And Boulder isn't just smack-dab in the middle of the media universe, subject to endless eyeballing by everyone from Alexander Cockburn to Bill O'Reilly. It's now the center of the galaxy, the point around which all things loony rotate -- talk-show hosts included.
That's because the Raelian Movement -- which bills itself, at some 60,000 members strong, as the world's largest "atheist, non-profit UFO-related organization" (www.rael.org), and which is billed by others as a nutcase cult founded in 1973 by former racing-car magazine journalist Claude Vorilhon (now known as Rael) that believes that humans were created by extraterrestrial beings who had mastered genetic engineering, that started the Clonaid company to make clones in case the extraterrestrials aren't around to do the job, and that still plans to establish an embassy to welcome people from space if they are -- recently bestowed the title of Honorary Priest on Churchill.
He can hang that right beside his honorary enrollment in a branch of the Cherokee nation.
"Mr. Churchill is exactly right in what he wrote!," said Ricky Roehr, leader of the U.S. Raelian Movement, in a statement issued February 10. "If we are to have peace, we must take responsibility for our part in the violence and stop handing out blame as if we have done nothing. Quite the contrary, we have done terrible things to countless people. Churchill addressed the cause of the 9/11 attacks, and people want to shoot the messenger. Fox News and the right wing would have him thrown out of the U.S. for being unpatriotic and insensitive to the innocent people killed in the 9/11 attacks. It is precisely Churchill's compassion for loss of innocent life that prompted his essay."
Roehr sent Churchill a copy of the release along with a personal note, but so far the Raelian hasn't heard back from the besieged professor. Then again, he hasn't heard back from Bill Owens, whom he took to task in that same release for saying that "the victims of the 9/11 attacks were murdered by evil cowards."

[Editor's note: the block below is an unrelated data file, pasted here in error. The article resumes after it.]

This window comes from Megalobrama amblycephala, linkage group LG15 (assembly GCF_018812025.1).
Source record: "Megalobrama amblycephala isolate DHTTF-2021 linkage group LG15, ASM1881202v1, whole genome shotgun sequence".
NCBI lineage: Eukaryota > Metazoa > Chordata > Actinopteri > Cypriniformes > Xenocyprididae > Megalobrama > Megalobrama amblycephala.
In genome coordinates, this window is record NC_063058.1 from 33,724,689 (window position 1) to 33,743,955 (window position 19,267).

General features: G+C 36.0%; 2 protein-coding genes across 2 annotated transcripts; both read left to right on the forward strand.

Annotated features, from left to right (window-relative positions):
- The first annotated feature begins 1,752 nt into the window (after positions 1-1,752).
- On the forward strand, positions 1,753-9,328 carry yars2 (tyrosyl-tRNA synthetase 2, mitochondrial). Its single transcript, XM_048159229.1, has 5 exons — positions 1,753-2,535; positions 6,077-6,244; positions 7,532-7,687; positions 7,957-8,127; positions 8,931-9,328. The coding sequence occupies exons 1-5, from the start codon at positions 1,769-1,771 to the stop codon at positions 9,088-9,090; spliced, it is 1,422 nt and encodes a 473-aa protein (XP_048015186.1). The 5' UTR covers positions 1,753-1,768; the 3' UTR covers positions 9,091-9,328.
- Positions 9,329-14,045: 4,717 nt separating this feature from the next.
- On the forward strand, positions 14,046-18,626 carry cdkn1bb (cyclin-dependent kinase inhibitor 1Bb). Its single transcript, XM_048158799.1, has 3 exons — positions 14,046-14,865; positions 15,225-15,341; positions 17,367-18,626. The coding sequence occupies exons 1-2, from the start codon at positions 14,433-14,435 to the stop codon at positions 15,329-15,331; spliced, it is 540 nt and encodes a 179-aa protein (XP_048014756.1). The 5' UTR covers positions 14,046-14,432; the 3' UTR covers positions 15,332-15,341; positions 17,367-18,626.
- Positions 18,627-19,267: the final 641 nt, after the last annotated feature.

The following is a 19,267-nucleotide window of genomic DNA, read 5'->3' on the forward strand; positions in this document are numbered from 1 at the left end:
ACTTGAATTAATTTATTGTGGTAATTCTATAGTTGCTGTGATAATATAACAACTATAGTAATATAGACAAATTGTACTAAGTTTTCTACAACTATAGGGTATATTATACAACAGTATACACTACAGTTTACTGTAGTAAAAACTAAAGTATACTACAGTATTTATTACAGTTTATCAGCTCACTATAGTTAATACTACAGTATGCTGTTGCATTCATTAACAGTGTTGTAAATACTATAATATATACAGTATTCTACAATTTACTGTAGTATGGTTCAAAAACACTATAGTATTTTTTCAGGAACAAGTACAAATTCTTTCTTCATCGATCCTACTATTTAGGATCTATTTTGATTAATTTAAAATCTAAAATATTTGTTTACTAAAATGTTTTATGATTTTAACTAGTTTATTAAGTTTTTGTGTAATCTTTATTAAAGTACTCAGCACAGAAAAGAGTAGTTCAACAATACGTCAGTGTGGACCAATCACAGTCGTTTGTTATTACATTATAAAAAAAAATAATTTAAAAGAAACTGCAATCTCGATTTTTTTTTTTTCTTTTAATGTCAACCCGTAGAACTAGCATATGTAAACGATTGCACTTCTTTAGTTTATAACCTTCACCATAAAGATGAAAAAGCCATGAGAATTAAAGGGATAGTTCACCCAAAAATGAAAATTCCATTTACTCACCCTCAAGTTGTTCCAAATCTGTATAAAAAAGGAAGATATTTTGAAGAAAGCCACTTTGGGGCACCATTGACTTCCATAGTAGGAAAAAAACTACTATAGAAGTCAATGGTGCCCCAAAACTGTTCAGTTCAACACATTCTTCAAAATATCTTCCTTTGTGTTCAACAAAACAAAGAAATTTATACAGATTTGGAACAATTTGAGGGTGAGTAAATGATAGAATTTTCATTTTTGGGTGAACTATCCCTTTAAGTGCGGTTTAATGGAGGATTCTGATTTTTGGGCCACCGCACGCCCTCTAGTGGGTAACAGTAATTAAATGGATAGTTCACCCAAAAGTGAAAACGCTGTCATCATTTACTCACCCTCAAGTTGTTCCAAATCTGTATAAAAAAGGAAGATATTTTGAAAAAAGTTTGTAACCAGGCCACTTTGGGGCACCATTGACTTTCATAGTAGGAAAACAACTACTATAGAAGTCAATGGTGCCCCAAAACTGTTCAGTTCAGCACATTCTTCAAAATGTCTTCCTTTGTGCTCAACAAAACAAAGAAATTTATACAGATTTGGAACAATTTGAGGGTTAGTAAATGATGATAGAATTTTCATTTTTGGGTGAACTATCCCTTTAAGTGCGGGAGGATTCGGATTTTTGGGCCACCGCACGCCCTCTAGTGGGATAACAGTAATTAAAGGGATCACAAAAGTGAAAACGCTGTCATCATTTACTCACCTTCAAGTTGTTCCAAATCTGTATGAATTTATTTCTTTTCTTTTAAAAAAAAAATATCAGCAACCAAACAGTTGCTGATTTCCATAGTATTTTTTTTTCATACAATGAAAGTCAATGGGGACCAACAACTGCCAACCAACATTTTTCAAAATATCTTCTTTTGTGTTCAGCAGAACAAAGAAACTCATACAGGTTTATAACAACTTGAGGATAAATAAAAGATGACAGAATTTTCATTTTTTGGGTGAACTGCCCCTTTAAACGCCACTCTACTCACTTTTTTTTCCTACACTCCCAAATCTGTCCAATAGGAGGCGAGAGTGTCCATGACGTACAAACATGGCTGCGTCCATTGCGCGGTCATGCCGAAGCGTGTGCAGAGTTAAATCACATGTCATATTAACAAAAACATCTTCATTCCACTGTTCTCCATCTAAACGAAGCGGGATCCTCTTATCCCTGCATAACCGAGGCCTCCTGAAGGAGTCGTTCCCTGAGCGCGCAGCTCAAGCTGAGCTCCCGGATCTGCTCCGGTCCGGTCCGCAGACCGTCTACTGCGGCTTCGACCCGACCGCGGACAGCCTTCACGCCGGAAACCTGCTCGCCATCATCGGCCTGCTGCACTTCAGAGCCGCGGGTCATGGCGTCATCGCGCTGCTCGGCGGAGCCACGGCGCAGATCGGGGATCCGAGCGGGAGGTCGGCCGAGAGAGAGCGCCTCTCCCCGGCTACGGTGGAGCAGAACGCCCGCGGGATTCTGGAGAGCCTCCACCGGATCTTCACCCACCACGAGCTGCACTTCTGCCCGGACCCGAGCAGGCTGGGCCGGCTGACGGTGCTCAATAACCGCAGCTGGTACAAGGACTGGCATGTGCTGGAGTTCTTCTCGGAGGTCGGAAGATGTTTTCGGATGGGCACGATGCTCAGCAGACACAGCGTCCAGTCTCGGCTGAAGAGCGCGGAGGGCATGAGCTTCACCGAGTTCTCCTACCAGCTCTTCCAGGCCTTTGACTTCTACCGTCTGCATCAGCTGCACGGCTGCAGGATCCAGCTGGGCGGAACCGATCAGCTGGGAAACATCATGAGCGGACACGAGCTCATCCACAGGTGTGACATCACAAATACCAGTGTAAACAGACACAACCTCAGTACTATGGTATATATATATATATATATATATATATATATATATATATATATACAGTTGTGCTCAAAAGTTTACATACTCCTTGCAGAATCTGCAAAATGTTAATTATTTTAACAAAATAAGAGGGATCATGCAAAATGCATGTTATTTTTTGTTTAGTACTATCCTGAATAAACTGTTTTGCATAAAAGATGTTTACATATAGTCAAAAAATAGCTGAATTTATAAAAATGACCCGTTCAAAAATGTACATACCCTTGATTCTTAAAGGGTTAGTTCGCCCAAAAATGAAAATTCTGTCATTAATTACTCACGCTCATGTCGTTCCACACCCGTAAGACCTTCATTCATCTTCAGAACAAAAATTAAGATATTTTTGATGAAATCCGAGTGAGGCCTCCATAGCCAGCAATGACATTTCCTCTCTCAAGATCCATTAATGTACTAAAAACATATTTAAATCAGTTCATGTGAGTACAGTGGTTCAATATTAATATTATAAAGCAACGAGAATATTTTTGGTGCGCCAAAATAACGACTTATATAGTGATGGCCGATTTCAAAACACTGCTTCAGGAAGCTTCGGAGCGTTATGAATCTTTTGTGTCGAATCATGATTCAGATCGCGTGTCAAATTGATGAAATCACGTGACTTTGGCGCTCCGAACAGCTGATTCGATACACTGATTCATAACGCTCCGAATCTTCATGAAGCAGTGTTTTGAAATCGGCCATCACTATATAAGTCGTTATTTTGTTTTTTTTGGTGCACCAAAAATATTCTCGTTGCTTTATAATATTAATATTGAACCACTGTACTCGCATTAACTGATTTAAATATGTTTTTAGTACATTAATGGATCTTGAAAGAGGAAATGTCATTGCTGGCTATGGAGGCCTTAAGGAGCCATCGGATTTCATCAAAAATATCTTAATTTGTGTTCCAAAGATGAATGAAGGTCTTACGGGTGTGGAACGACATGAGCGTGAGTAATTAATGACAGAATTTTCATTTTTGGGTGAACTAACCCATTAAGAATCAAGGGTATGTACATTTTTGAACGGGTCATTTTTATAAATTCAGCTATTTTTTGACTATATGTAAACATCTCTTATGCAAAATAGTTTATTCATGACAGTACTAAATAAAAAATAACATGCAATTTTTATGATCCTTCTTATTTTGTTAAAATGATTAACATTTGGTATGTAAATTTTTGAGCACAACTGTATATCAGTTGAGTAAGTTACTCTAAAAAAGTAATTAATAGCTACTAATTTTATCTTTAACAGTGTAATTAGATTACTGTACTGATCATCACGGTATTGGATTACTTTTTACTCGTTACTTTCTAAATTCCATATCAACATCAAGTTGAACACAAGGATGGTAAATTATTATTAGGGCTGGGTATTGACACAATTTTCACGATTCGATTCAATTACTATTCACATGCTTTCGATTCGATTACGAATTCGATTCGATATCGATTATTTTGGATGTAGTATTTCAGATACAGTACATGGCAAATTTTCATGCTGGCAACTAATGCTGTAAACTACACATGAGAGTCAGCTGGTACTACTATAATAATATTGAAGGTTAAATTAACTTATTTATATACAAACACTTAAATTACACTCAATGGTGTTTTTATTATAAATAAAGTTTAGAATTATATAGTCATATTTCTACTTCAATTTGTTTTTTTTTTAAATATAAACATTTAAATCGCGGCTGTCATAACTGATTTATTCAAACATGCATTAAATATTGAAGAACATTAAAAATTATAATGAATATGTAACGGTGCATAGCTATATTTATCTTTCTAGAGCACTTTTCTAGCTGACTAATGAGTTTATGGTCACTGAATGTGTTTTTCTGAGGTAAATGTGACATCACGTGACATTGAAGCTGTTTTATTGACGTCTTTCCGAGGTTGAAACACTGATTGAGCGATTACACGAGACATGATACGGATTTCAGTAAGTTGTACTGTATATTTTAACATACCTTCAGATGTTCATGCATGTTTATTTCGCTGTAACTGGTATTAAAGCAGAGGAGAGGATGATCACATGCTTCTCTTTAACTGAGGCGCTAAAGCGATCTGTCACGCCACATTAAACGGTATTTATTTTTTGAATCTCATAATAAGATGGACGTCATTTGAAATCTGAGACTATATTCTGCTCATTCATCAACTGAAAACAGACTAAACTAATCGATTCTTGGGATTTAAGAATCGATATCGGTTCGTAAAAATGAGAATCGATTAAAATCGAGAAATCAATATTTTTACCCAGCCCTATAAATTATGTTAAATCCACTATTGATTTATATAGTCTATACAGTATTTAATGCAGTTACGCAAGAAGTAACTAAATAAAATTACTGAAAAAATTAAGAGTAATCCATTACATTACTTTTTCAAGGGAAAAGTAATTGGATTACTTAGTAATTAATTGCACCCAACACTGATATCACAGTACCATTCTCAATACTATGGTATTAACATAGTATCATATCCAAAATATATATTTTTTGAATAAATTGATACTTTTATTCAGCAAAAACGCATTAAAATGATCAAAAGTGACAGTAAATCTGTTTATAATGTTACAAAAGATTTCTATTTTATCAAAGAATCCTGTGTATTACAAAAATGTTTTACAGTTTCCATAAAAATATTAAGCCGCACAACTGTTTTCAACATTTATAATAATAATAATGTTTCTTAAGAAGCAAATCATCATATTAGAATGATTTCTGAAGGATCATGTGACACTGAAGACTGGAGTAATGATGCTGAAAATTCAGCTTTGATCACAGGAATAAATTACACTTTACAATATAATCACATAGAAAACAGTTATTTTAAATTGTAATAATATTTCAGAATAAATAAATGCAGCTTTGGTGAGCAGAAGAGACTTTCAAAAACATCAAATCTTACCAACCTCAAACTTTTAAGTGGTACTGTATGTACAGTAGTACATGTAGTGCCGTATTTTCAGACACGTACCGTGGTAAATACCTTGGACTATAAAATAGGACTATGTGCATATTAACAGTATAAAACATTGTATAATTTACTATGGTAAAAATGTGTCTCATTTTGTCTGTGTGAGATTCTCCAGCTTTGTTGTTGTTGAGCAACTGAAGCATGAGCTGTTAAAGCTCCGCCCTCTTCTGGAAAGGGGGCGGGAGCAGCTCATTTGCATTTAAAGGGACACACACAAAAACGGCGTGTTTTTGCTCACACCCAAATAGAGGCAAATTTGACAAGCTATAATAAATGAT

In the days since he issued the statement supporting Churchill and taking a shot at Colorado's governor, Roehr's feelings have only grown stronger. "I thought it was beautiful," he says of Churchill's essay, "Some People Push Back: On the Justice of Roosting Chickens." "How can someone not support him? What he says is right on the money. The right wing was telling us he wasn't patriotic, and they took everything he said completely out of context, as part of this fear-based culture they're trying to create."
This isn't the first time the Raelians have come down to earth and gotten involved in a down-and-dirty debate. Last year they made Linda Ronstadt an honorary priest, too, after she took a hit for criticizing Bush and the Iraq War. "We send support to these people who are otherwise considered politically incorrect," Roehr says. "Our organization tries to bring consciousness to this society. When you have a culture of conformists, you have a great, great danger. That's how Nazi Germany happened."
Still, Roehr offers a ray of hope. "It's not too late," he concludes. "If the U.S. were to spend only a portion of the time and money it spends for war and apply it toward apologies and actions toward reparations, we would become as we once were -- a benevolent big brother instead of the big bully everyone hates and fears. And while we're apologizing, send one to Ward Churchill, too."
Fine. But only if, when the UFOs return to earth, they promise to beam up all of Boulder.